• The homeowner would take the results of the audit to the County or its designee (including a non-profit or private sector entity that could administer the program). The County would provide a zero or low interest loan, including the cost of the audit.
• The loan is repaid by a special assessment on the homeowner's property tax bill. This is the critical piece that local governments uniquely bring to the equation: the loan would be repaid over no less than 15 years (except where prepayment is desired by the homeowner) as a voluntary additional line item on the property tax. Thus, the obligation runs with the property not the homeowner that took out the loan. This means that a homeowner no longer has to do a cost benefit analysis based on how long they may own the home. Instead, the homeowner only has to calculate their net annual savings in the form of reduced utility bills.
• The County has estimated that a $5,000 zero interest loan would result in homeowners having $230 more a year in their pocket after paying their annual loan payment while reducing their greenhouse gas emissions by more than 20 percent.
• The interest rate on the loan will be determined by the source of funds (federal grants/federal and local bonds/private banks) and administrative costs. Montgomery County will use some portion of federal stimulus dollars for this program and can use the federal funds to pay down the interest on private sector funding.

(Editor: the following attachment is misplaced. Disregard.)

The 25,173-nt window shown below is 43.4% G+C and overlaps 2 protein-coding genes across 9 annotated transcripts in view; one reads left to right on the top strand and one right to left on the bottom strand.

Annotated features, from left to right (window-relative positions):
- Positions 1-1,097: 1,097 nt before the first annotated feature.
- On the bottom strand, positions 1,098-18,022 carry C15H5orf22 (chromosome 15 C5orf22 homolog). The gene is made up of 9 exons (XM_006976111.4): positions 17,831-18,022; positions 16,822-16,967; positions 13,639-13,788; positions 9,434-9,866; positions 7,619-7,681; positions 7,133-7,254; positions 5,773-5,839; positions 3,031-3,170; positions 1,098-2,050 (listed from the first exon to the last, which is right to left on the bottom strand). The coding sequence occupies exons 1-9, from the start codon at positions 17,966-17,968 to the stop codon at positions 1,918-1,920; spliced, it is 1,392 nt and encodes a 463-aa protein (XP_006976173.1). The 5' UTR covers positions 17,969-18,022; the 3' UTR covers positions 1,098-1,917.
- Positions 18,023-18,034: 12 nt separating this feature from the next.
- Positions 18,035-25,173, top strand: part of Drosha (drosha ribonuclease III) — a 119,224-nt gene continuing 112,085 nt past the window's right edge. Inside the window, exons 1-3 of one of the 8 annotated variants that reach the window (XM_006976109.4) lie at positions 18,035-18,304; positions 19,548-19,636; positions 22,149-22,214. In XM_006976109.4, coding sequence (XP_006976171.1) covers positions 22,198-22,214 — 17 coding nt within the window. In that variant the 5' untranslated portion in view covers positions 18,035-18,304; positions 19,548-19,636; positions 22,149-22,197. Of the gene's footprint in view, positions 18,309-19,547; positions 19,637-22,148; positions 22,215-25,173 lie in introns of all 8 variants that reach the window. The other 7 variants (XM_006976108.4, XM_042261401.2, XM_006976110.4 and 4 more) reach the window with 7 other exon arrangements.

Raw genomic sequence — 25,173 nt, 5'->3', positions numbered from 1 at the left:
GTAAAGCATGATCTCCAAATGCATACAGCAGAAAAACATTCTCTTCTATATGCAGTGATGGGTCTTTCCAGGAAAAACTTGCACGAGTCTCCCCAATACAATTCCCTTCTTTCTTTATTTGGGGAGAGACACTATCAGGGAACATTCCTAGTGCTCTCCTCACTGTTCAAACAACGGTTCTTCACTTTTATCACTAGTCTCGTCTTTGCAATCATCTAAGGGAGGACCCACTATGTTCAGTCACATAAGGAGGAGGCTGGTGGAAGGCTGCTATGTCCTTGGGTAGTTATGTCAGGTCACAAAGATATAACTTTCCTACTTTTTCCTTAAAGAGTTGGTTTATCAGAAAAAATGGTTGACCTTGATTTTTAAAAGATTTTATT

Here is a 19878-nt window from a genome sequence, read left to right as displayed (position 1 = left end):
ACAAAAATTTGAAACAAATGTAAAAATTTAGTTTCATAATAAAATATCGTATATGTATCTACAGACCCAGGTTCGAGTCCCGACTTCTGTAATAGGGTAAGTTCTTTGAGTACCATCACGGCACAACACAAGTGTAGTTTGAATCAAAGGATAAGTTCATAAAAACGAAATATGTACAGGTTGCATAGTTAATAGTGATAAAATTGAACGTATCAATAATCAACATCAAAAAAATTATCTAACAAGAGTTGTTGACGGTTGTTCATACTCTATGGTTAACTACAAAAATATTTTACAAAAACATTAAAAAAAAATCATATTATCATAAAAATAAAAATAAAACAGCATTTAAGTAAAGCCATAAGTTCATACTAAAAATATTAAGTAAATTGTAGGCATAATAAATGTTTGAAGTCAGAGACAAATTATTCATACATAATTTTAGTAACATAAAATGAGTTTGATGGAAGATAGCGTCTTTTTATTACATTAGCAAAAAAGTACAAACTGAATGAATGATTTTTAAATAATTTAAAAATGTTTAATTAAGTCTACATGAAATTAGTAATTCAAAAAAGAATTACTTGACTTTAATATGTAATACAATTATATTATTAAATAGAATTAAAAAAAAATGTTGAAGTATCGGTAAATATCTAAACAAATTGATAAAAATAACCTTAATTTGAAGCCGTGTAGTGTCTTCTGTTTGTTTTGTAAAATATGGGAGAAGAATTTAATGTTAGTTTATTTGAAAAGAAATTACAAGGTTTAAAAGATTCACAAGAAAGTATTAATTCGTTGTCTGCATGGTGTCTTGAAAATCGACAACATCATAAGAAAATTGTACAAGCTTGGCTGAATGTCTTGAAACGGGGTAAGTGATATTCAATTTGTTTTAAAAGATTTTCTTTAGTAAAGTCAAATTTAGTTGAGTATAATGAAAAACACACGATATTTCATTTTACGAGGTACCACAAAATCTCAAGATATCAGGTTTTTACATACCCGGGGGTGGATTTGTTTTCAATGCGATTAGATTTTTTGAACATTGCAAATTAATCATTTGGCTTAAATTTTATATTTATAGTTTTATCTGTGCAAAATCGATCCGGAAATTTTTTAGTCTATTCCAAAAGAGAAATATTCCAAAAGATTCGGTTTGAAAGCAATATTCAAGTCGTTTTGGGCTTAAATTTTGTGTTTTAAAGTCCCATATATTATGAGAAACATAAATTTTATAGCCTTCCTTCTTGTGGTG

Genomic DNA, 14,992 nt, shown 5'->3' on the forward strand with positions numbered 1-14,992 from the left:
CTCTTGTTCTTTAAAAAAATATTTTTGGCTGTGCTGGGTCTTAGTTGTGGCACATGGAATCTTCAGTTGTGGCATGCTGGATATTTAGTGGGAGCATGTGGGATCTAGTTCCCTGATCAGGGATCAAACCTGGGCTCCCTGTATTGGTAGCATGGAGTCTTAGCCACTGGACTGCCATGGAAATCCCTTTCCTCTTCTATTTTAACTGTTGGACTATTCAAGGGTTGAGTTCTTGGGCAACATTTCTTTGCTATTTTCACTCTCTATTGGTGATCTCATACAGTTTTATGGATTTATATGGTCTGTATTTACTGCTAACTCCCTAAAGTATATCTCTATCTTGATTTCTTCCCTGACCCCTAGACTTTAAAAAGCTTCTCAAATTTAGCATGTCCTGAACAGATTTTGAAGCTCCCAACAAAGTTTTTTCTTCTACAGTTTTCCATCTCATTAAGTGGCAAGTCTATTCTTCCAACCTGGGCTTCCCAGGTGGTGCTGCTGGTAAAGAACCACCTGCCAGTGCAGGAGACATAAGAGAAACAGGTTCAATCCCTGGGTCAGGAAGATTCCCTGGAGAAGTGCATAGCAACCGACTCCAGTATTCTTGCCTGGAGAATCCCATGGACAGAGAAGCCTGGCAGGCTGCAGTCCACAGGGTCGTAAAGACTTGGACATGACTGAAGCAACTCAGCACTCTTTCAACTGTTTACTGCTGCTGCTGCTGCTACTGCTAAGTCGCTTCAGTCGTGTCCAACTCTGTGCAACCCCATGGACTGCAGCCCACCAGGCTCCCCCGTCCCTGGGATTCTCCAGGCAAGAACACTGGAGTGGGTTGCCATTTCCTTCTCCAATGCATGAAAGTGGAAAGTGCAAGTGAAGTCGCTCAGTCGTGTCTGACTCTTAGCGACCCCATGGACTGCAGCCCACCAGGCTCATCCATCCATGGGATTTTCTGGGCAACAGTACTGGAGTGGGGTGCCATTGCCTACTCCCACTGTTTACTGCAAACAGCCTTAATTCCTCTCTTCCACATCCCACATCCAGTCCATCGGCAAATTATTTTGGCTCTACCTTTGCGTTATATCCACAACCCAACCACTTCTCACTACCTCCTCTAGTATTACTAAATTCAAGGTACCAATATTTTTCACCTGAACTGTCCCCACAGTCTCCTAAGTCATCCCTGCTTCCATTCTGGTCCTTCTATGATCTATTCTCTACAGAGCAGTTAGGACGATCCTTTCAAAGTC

• HELP is a revolving fund. Once the initial capitalization costs are covered, the securitization of the loans through the property tax add-on virtually guarantees that the loans will be repaid, and available for new homeowners. Congressman Chris Van Hollen has introduced legislation that would provide federal funds for this purpose.
• Loans will be available for the “net” costs of measures, i.e., a homeowner is expected to take advantage of county, state and federal tax credits (assuming availability) for both renewable and energy conservation measures.
• The legislation is supported by a broad coalition of business and environmental groups, including the real estate community, builders, and the Sierra Club.
Independent surveys by the Greater Capital Area Association of REALTORS have shown strong interest and support by homeowners for the program. It is expected that there will be very substantial demand for the program.